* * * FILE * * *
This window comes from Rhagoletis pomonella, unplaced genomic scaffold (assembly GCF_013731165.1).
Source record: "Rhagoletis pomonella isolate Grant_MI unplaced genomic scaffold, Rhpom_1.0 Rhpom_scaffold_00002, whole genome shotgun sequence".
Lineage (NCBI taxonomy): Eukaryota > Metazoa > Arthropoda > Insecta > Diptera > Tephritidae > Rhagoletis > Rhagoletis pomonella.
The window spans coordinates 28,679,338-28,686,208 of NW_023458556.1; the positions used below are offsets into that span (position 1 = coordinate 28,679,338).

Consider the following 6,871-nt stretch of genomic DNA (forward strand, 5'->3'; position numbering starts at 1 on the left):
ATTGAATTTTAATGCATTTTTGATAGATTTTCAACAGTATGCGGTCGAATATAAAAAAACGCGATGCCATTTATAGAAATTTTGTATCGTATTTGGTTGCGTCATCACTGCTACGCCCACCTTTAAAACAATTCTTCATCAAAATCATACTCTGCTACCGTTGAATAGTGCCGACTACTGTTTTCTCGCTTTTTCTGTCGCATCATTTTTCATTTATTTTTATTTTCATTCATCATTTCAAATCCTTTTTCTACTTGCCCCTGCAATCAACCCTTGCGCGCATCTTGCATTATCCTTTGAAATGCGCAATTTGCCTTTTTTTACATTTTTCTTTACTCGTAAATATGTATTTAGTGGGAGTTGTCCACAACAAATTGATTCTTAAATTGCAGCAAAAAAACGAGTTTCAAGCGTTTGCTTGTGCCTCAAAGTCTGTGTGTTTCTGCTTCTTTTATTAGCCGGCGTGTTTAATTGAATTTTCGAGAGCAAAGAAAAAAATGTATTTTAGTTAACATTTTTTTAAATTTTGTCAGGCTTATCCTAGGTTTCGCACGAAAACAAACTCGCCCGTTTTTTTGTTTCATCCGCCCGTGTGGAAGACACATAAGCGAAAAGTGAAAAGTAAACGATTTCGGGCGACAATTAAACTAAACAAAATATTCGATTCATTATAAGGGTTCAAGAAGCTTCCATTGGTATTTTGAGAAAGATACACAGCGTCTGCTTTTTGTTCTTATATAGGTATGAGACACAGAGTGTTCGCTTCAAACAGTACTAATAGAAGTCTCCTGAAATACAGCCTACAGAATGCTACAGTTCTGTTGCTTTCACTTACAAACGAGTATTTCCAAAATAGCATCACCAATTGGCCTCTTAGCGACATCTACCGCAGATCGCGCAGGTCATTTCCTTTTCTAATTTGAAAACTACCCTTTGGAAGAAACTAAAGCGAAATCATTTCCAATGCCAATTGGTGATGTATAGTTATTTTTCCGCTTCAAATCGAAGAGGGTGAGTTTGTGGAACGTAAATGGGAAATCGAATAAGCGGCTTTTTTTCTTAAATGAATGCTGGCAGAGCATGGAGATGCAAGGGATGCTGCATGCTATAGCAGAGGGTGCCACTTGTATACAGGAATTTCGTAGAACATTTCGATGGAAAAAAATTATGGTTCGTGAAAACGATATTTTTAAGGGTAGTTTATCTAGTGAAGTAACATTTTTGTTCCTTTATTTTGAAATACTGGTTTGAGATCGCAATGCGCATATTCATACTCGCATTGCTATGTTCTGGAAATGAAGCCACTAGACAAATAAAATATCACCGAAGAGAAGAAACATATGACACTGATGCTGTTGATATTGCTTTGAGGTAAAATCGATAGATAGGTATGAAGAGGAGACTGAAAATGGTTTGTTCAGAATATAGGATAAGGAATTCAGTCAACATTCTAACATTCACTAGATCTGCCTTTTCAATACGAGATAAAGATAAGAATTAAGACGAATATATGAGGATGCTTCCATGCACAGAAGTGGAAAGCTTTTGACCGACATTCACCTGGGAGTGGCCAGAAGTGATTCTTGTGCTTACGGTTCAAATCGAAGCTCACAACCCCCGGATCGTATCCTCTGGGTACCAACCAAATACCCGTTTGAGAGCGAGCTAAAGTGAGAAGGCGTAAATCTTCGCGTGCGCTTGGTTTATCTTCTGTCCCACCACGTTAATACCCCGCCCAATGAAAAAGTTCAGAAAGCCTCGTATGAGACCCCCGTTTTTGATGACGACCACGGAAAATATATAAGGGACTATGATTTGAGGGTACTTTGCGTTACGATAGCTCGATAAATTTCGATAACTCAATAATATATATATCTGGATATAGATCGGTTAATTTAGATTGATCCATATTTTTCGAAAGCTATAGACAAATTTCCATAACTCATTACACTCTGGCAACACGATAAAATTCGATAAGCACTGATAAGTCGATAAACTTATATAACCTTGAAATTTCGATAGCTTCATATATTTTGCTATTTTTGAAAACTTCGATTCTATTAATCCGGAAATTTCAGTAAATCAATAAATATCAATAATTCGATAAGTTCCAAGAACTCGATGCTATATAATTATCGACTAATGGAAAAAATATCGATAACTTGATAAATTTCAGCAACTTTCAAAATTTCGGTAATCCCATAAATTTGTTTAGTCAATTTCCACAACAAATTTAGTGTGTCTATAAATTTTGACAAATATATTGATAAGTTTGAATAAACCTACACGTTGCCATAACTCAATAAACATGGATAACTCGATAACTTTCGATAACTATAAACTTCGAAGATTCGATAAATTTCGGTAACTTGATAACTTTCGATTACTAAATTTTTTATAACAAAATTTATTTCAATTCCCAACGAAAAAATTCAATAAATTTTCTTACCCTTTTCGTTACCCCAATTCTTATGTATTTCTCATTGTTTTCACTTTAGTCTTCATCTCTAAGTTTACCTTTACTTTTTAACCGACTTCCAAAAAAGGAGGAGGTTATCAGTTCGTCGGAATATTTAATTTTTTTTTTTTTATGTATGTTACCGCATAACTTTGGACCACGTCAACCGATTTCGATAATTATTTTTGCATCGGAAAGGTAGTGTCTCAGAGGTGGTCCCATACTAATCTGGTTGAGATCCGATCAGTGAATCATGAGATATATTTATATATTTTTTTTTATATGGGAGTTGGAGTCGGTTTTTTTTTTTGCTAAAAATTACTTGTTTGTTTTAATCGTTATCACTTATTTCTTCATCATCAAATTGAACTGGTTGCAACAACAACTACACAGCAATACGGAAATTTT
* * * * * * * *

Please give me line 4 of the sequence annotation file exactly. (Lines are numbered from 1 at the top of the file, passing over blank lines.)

The window spans coordinates 28,679,338-28,686,208 of NW_023458556.1; the positions used below are offsets into that span (position 1 = coordinate 28,679,338).